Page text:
Despite remarkable economic advances in many societies during the latter half of the twentieth century, poverty remains a global issue of enduring concern. Poverty is present in some form in every society in the world, and has serious implications for everything from health and well-being to identity and behavior. Nevertheless, the study of poverty has remained disconnected across disciplines. The Oxford Handbook of the Social Science of Poverty builds a common scholarly ground in the study of poverty by bringing together an international, inter-disciplinary group of scholars to provide their perspectives on the issue. Contributors engage in discussions about the leading theories and conceptual debates regarding poverty, the most salient topics in poverty research, and the far-reaching consequences of poverty on the individual and societal level. The volume incorporates many methodological perspectives, including survey research, ethnography, and mixed methods approaches, while the chapters extend beyond the United States to provide a truly global portrait of poverty. A thorough examination of contemporary poverty, this Handbook is a valuable tool for non-profit practitioners, policy makers, social workers, and students and scholars in the fields of public policy, sociology, political science, international development, anthropology, and economics.
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Race, Poverty, and Fulfilling Democracy's Promise

Author: Stephen Caliendo

Publisher: Routledge

ISBN: 0429975171

Category: Political Science

Page: 304

View: 9605

Why does inequality have such a hold on American society and public policy? And what can we, as citizens, do about it? Inequality in America takes an in-depth look at race, class and gender-based inequality, across a wide range of issues from housing and education to crime, employment and health. Caliendo explores how individual attitudes can affect public opinion and lawmakers' policy solutions. He also illustrates how these policies result in systemic barriers to advancement that often then contribute to individual perceptions. This cycle of disadvantage and advantage can be difficult-though not impossible-to break. "Representing" and "What Can I Do?" feature boxes throughout the book highlight key public figures who have worked to combat inequality and encourage students to take action to do the same. The second edition has been thoroughly revised to include the most current data and to cover recent issues and events like the 2016 elections and the Black Lives Matter movement. It now also includes a brand-new chapter on crime and criminal justice and an expanded discussion of immigration. Concise and accessible, Inequality in America paves the way for students to think critically about the attitudes, behaviors and structures of inequality.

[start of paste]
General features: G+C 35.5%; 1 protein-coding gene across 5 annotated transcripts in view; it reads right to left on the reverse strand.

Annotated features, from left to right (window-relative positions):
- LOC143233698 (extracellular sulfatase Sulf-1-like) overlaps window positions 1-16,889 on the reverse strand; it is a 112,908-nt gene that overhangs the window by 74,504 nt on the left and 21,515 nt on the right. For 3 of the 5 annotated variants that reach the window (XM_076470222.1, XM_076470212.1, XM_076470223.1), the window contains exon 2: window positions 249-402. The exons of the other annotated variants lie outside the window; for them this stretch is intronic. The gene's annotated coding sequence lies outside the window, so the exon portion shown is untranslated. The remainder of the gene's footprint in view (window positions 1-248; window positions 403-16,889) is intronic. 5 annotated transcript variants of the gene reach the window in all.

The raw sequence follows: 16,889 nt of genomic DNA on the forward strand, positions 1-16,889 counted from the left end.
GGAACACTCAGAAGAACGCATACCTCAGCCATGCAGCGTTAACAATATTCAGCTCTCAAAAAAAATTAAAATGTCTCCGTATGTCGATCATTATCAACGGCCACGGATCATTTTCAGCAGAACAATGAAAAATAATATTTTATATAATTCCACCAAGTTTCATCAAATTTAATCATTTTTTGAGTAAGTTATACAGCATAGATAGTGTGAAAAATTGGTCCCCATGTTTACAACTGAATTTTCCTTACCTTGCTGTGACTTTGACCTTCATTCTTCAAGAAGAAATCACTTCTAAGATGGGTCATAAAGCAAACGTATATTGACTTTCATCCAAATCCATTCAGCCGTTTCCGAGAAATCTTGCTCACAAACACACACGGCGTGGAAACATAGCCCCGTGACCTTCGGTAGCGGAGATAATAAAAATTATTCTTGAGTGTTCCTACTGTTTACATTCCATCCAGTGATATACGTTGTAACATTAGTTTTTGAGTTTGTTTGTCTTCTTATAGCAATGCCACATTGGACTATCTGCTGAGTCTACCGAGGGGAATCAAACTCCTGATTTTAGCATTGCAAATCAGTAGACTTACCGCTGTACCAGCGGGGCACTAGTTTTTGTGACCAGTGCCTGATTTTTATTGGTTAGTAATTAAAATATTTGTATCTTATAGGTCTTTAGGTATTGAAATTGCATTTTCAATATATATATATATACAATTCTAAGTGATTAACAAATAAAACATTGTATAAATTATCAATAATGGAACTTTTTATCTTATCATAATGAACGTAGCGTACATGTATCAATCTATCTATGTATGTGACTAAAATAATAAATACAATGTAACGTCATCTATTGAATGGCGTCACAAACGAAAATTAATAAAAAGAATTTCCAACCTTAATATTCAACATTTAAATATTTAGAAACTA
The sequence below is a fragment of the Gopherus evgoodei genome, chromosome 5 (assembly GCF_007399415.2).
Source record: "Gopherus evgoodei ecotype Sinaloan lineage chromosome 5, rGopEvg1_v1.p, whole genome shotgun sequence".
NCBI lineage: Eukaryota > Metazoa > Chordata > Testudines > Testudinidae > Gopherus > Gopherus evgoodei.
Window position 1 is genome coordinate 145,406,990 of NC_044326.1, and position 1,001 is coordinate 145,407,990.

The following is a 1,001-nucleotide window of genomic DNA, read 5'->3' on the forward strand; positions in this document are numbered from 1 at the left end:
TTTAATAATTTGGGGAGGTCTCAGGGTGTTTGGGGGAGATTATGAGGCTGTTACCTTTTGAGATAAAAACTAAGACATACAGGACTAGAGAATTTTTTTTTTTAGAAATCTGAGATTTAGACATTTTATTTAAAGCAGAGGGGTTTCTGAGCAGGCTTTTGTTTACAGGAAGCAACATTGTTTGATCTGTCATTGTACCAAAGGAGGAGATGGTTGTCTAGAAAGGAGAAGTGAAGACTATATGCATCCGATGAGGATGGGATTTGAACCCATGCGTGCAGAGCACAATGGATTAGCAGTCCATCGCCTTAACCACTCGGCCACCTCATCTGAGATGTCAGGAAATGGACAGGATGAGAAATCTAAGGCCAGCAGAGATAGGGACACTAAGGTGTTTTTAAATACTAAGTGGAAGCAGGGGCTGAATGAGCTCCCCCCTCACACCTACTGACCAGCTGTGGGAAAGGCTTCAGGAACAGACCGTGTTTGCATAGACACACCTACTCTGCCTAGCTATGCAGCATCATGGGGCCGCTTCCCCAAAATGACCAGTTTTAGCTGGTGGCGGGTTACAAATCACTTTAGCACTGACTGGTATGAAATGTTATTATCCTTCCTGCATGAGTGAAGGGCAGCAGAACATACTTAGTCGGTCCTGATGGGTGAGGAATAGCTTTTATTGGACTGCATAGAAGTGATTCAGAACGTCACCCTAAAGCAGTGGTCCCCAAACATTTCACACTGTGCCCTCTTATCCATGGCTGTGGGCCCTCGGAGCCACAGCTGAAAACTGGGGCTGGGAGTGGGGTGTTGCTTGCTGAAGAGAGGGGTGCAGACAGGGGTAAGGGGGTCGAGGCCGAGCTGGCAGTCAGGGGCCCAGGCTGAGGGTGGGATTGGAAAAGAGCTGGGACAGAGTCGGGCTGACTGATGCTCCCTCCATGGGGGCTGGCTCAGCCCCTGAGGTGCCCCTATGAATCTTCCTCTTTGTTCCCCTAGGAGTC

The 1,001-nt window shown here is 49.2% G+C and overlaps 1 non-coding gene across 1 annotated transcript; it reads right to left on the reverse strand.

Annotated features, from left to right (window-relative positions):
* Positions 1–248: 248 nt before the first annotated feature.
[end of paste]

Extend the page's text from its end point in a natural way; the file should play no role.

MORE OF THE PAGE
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The American Dream in Crisis

Author: Robert D. Putnam

Publisher: Simon and Schuster

ISBN: 1476769907

Category: History

Page: 400

View: 6760

A New York Times bestseller and “a passionate, urgent” (The New Yorker) examination of the growing inequality gap from the bestselling author of Bowling Alone: why fewer Americans today have the opportunity for upward mobility. Central to the very idea of America is the principle that we are a nation of opportunity. But over the last quarter century we have seen a disturbing “opportunity gap” emerge. We Americans have always believed that those who have talent and try hard will succeed, but this central tenet of the American Dream seems no longer true or at the least, much less true than it was. In Our Kids, Robert Putnam offers a personal and authoritative look at this new American crisis, beginning with the example of his high school class of 1959 in Port Clinton, Ohio. The vast majority of those students went on to lives better than those of their parents. But their children and grandchildren have faced diminishing prospects. Putnam tells the tale of lessening opportunity through poignant life stories of rich, middle class, and poor kids from cities and suburbs across the country, brilliantly blended with the latest social-science research. “A truly masterful volume” (Financial Times), Our Kids provides a disturbing account of the American dream that is “thoughtful and persuasive” (The Economist). Our Kids offers a rare combination of individual testimony and rigorous evidence: “No one can finish this book and feel complacent about equal opportunity” (The New York Times Book Review).